***

Let me know your ideas about how we can get the right people together, representing every kind of scene, all under one roof. Vancouver and elsewhere!

Reader Comments (7)

I love this article! I am an indie label owner from Phoenix, Arizona.

July 21 | Unregistered CommenterRiver Jones

This is a great article. I like the idea of bringing these groups together that normally wouldn't come together. People need to be more willing to foster change rather than fall in the same old ways. This is 2011. This is a new era so we should treat it as such. There's no room for anything that has been done before in terms of longevity.

July 21 | Registered CommenterRhubarb Jam

There is little to no real "scenes" out there anymore. Happening scenes or congregations of artists existed because of one of two reasons... because it was the only way to meet like minded people producing material like yourself or because labels were scouting for new acts to sign and the best way to get noticed is to be a part of the scene that they dwell in. Neither of those situations apply anymore. I think it's necessary to link with as many people as possible to get your music out there, but I think it's even harder now to link with other artists as it is fans. It is more than ever time consuming being a musician. Having to keep up on blogging/tweeting/posting and marketing yourself, musicians are also responsible for practicing, playing, and recording music. There just isn't the time anymore! If there were, we would still see bigger scenes out there when there are none! :(

July 21 | Unregistered CommenterChancius

Studying classical music (I have a degree in piano literature) made it clear that no artist/composer ever stood alone. Look closely at the chronicles of music history and you will see there were always groups of composers supporting each other from "Les Six" to the serialist composers Schoenberg/berg/webern plus many more.

We are more enabled with technology to make this happen YET only a few small groups have formed and honestly I can't think of any in the region where I live. This thread is worth pursuing...it really is the future, past and present.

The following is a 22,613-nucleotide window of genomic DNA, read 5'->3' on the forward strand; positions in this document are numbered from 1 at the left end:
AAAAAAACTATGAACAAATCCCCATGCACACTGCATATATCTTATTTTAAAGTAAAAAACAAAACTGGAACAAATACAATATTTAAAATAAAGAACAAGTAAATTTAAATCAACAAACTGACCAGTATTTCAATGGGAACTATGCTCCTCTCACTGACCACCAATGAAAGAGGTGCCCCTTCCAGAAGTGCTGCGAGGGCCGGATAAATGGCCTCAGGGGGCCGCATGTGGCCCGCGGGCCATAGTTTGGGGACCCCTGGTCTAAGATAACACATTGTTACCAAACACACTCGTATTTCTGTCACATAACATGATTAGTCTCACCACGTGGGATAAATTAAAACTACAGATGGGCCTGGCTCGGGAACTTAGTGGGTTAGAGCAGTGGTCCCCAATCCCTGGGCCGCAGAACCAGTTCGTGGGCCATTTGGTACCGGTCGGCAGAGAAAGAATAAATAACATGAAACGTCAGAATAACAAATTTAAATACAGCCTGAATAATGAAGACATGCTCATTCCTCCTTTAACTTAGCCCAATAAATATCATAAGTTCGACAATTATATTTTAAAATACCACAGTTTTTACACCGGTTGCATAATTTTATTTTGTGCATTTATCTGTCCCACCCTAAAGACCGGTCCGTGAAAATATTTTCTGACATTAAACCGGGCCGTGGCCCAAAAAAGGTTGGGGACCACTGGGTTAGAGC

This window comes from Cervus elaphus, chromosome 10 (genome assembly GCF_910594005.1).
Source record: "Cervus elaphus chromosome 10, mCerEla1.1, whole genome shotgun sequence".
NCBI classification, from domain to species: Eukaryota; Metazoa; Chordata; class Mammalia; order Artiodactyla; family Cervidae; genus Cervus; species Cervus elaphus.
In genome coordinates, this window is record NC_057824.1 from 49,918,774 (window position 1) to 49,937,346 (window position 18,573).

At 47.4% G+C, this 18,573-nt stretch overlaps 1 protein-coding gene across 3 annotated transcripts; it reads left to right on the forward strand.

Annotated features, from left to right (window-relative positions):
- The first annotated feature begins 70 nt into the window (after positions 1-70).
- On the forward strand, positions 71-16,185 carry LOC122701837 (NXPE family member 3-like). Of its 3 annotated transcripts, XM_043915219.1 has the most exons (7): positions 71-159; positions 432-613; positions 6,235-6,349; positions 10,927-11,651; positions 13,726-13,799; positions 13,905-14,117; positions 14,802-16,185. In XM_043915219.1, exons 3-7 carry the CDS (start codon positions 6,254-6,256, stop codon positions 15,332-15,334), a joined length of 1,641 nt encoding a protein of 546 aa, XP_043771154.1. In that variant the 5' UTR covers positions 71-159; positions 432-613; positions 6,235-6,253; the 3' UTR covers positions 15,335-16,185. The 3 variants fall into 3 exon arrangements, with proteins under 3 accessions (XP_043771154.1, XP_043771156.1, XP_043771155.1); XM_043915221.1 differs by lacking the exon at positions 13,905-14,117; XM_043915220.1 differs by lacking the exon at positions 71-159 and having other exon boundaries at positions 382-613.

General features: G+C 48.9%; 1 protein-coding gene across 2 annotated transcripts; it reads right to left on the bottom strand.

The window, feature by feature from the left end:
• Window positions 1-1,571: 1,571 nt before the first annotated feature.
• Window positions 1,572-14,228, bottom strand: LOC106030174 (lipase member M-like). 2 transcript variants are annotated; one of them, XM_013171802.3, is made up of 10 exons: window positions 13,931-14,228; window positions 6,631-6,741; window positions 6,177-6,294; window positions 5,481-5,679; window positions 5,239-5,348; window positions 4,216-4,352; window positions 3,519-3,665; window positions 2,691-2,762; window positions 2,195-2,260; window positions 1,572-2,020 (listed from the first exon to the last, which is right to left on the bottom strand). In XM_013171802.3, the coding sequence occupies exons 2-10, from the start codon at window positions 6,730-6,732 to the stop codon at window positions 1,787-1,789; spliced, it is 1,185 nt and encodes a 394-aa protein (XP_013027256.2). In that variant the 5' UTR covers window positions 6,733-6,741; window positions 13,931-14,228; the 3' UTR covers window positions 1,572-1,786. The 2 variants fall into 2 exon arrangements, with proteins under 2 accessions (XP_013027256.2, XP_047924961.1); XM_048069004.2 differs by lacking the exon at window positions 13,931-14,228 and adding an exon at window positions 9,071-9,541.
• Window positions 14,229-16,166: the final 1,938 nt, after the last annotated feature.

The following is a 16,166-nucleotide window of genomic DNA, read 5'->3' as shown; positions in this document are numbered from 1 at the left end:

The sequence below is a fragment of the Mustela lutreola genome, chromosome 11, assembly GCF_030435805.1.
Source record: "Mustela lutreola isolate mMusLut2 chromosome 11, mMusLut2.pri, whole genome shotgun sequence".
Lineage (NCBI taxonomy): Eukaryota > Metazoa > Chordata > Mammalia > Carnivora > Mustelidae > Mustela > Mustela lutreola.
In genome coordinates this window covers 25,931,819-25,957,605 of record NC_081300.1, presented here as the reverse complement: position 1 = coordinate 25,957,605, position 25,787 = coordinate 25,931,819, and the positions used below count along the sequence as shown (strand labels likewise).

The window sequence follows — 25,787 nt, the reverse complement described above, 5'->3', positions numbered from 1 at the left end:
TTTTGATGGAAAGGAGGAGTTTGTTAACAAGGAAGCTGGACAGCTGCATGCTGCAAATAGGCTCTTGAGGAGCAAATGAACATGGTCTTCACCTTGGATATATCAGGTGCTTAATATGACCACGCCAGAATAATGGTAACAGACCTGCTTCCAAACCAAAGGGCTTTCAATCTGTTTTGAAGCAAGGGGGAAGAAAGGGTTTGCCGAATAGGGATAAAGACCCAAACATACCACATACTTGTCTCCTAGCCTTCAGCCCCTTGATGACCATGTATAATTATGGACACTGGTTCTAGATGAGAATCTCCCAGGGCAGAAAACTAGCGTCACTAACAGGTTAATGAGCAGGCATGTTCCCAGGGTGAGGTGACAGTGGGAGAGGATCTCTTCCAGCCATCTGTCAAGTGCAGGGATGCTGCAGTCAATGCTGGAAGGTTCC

Is Collaboration the key? Do we need to reach outside of our safe little computer bubbles and play with each other more?

July 22 | Unregistered Commenterhudson k

"The punk scene was borne of Washington DC area hardcore bands espousing an original do-it-yourself ethic." WTF?!?!? An important scene to be sure, but you have heard of CBGB's right? That's where the punk scene started.

July 22 | Unregistered CommenterRussell

Reminds of one of the solutions I suggested in my recent blog about the live music economy for jazz music. Seems to make sense, since leisure time is of premium for everyone these days due to all of the various options one has to indulge for entertainment.

July 25 | Unregistered CommenterCb

I am a music consultant in Portland Oregon - and in the 90s I helped "name" a scene.
It was called the Eastside Sound - it identified the early unplugged movement as different from the downtown grunge scene. it was amazingly successful - and now is a part of local music industry history.
Currently I am working with two groups of artists helping them come together to strengthen the power of their scene:
Potown Soul - is a designation that brings together all the acts working in the new hot neo-soul movement. so far there is a lot fo buzz for the bands - and hopefully buzz for the name.
Rocktown PDX - is a brand new designation to bring together all the melodic rock acts starting to emerge in Portland - we are going to launch the brand with a benefit for a local rocker whose recent bike accident left him with many bills. We get to do good, bring that community together and launch a new brand!